The headband is swaddled in padding as well to make it reasonably comfortable to wear, though we still reckon you could get a bit toasty if you had to wear it for hours on end. A wheel at the back allows you to loosen or tighten the headband to align the headset with your eyes.
Build quality is uniformly excellent as well, but we'd expect that given how nice Microsoft's Surface devices are.
Once you've got the headset positioned, the HoloLens 2 calibrates itself to suit you by tracking your eyes and hand movements. There's something a little magical about seeing a holographic hummingbird follow our upturned palm around and even our jaded, tired, MWC-bedraggled selves managed to crack a smile at that. The eye tracking also works with Windows Hello for faster logging in, which is a neat touch.
The display has been improved so that there's now a resolution of 2K for each eye, which is a significant improvement from the original's 720p resolution, and it now offers more than double its predecessor's field of view.
In use, this means you can see more stuff and the holograms are much clearer; it's really quite impressive.
Then there's the HoloLens 2's artificial intelligence co-processor, which is dedicated to powering machine learning smarts to better identify, predict and track your gestures.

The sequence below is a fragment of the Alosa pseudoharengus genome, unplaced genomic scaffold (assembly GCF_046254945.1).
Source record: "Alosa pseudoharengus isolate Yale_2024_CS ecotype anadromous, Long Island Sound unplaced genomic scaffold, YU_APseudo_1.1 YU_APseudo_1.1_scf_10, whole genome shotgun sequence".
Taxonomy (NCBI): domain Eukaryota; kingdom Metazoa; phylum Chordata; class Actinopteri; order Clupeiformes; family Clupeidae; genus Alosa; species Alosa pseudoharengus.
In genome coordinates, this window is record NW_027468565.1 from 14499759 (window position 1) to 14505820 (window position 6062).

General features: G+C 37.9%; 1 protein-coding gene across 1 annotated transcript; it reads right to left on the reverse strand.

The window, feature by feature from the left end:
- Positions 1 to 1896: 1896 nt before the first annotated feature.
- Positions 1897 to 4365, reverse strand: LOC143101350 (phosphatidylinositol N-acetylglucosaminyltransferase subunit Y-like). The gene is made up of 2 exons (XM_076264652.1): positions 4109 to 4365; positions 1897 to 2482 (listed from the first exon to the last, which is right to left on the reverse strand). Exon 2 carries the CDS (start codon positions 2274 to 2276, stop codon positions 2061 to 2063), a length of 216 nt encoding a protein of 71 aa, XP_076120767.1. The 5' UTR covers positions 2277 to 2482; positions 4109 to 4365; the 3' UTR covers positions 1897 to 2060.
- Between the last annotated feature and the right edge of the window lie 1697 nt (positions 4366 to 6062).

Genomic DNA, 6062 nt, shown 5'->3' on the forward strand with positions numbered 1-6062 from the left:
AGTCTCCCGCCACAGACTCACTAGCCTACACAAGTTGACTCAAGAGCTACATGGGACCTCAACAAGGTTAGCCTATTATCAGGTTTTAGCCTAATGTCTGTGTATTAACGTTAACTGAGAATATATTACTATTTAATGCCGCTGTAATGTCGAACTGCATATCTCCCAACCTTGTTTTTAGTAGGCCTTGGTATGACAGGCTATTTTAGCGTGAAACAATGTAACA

In combination with a new time-of-flight depth sensor, the HoloLens 2 now allows a wearer to interact more intuitively with holograms, such as grabbing and rotating them, rather than rely on a suite of gestures like pinching two fingers together to 'click'. Again, it's all very cool and more immersive than the previous HoloLens.
When we turned our head, rapidly, the headset took a split second to catch up, but it never felt sluggish. Running a Snapdragon 850 SoC, the Qualcomm chip calibrated for Windows use, means it has enough grunt to power the headset, but the HoloLens isn't quite a head-mounted PC just yet.
Testing, listening, testing
The demo we were taken into was one that involved using the Microsoft Dynamics 365 suite to guide the wearer through repairing part of a plane's landing gear; we can barely sow a patch, let alone carry out machinery repairs in a safe manner.